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Long Branch Church

Middleburg (Images of America)

Kate Brenner

Middleburg was established in 1787 by Leven Powell, one of Virginias founding fathers. Following a long decline after the Civil War, the arrival of foxhunting in 1904 gave the town an international reputation for breeding, showing, and racing Thoroughbred horses. Over the ensuing decades, Middleburg would undertake significant historic preservation, but the town would also be remarkable for its laissez-faire attitude toward the rich and famous. Movie stars and presidents were seduced not only by Middleburgs horses, hounds, and history, but also by its respect for the privacy of its more renowned residents and visitors. In Middleburg, photographs from the collections of local residents Howard Allen and Tyler Gore as well as from the National Sporting Library, the Library of Congress, and other sources were chosen to reflect the character and charm of this historic village.

Middleburg Mystique: A Peek Inside the Gates of Middleburg, Virginia (Capital Hometown Guides)

Vicky Moon

"Middleburg Mystique" reveals the charms, gossip, and scandals of this small well-to-do village, and the surrounding swath of horse farms just 50 miles west of Washington, D.C. It tells of scandalous divorces (like actor Robert Duvall’s wife running off with the poolman) and racy murders (like arms heiress Susan Cummings shooting her Argentinean polo-playing lover). Middleburg has captivated the Kennedys, Elizabeth Taylor, Robert Wagner, and Oliver North. It has gossiped about misdeeds, then turned around and protected both rich and lowly as if they were all family. "Middleburg Mystique" also provides an insider’s peek behind the grand stone entrances of massive estates with names such as "The Meadows" or "Heathfield" that belong to families such as the Firestones, Mellons, and Marriotts.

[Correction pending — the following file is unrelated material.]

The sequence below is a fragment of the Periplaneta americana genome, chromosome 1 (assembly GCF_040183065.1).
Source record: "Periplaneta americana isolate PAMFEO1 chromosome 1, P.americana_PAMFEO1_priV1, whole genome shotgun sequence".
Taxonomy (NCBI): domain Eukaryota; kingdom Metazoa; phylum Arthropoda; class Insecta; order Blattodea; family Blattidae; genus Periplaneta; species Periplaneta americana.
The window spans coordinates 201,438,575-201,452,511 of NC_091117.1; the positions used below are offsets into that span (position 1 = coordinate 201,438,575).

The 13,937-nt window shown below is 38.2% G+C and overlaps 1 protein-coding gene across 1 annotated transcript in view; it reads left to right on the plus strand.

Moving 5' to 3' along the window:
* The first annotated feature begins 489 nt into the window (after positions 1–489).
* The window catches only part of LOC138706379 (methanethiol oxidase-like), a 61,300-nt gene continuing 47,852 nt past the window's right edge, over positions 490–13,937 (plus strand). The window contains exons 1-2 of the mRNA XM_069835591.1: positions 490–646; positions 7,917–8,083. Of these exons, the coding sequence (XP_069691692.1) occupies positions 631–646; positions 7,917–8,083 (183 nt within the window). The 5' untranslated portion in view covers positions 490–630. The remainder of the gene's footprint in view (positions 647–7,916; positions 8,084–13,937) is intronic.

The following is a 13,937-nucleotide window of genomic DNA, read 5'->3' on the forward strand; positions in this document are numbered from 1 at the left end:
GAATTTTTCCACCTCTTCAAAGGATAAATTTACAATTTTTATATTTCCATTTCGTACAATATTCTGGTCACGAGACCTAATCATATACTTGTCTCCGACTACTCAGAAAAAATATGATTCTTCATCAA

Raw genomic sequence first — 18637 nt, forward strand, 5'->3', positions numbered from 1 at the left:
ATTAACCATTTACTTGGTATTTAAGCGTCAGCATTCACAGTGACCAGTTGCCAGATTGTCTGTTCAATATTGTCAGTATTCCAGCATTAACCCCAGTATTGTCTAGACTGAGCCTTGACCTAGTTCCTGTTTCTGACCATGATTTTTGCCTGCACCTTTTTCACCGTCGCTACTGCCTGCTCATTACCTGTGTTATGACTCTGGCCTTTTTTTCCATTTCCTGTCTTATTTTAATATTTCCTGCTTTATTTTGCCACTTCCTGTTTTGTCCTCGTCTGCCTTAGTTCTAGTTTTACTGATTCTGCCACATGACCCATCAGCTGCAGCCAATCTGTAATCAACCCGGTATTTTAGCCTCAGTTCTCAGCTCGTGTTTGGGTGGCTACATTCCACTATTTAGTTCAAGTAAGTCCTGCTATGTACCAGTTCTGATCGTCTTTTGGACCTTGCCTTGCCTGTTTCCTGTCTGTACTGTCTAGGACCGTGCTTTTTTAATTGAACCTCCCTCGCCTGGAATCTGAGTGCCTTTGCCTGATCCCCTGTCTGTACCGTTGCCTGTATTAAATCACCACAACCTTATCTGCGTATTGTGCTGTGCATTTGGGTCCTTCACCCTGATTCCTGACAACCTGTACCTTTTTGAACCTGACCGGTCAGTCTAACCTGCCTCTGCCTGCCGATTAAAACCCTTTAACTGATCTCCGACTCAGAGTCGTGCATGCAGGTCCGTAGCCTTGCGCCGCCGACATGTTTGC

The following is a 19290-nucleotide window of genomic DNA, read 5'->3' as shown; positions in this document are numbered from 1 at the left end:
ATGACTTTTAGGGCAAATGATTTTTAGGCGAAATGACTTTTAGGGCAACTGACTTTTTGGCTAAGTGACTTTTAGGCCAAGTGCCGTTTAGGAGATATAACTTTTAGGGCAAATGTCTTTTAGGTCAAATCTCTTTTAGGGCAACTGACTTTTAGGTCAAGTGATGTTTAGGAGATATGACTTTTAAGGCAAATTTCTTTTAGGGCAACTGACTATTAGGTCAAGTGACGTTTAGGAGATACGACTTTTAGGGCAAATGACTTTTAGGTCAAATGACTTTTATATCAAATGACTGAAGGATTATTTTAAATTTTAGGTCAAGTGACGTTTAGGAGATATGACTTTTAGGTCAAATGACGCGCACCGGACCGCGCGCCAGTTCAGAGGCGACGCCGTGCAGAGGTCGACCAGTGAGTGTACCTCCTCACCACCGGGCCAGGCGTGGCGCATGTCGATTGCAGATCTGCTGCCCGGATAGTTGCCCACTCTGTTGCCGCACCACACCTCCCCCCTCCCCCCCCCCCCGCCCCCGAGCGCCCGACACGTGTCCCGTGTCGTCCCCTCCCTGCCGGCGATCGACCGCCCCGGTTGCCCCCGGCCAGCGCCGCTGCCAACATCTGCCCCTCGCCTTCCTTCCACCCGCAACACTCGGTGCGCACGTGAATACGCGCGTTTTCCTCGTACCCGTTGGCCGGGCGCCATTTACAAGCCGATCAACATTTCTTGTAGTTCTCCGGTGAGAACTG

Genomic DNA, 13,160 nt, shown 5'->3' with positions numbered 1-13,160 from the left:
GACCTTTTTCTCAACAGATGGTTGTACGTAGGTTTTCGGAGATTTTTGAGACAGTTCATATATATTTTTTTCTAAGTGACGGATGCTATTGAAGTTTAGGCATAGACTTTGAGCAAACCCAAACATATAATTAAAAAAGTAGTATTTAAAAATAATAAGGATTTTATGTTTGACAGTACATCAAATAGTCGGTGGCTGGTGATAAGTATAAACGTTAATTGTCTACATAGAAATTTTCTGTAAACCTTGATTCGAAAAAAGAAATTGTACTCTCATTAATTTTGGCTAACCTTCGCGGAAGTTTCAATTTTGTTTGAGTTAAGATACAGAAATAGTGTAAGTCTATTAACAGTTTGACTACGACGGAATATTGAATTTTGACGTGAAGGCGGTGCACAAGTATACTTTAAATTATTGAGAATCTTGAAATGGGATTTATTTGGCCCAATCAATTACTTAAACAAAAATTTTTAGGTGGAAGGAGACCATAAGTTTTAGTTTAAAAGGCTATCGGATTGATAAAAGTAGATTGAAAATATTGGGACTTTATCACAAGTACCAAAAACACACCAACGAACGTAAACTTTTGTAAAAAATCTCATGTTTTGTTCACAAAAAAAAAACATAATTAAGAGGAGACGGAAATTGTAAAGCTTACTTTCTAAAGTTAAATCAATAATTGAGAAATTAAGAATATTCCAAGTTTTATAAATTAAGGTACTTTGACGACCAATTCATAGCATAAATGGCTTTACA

Clay County (FL) (Images of America)

Kevin S. Hooper

During the Civil War, Clay County, along with other parts of Florida, served as a resting place for convalescing Union soldiers, many of whom wrote home about the area's tropical winters and natural wonders. They returned after the war and became some of Florida's first tourists. Soon, small boarding houses along the banks of the St. Johns River invited Northern residents to enjoy the balmy winter climate, while Green Cove Springs enticed thousands to its warm sulfur spring. At Magnolia, once a Union fortification, a large and prosperous hotel was constructed that housed almost 800 guests. Clay County grew with the tourist industry and continued to develop with the farming community that later became Penney Farms and the Pennsylvania-settled town of Keystone Heights. These and other locations were captured by Isaac Haas, Clay County's most prolific 19th-century photographer, who was born in Middleburg and is responsible for many of the images in this volume.

Loudoun County Fair (Images of America)

Stephanie Briley Fidler

Dating back to 1936, the Loudoun County Fair has been a place for the community to celebrate the agriculture of the area. Established for 4-H members to have a fair of their own, the Loudoun County Fair has provided a place, along with volunteers and the support of the community, for the children to exhibit their animals, home economics projects, and produce. After moving from Purcellville to Middleburg and then to Lincoln, the fair found a permanent home in 1956 on donated land in the Clarke's Gap area of Loudoun County. Since the 1957 fair, a livestock auction has been added, an auditorium has been built, and new barns have been erected. Take a step back, slow down, and enjoy the history and beauty of one of Loudoun's longest-running events, the Loudoun County Fair.

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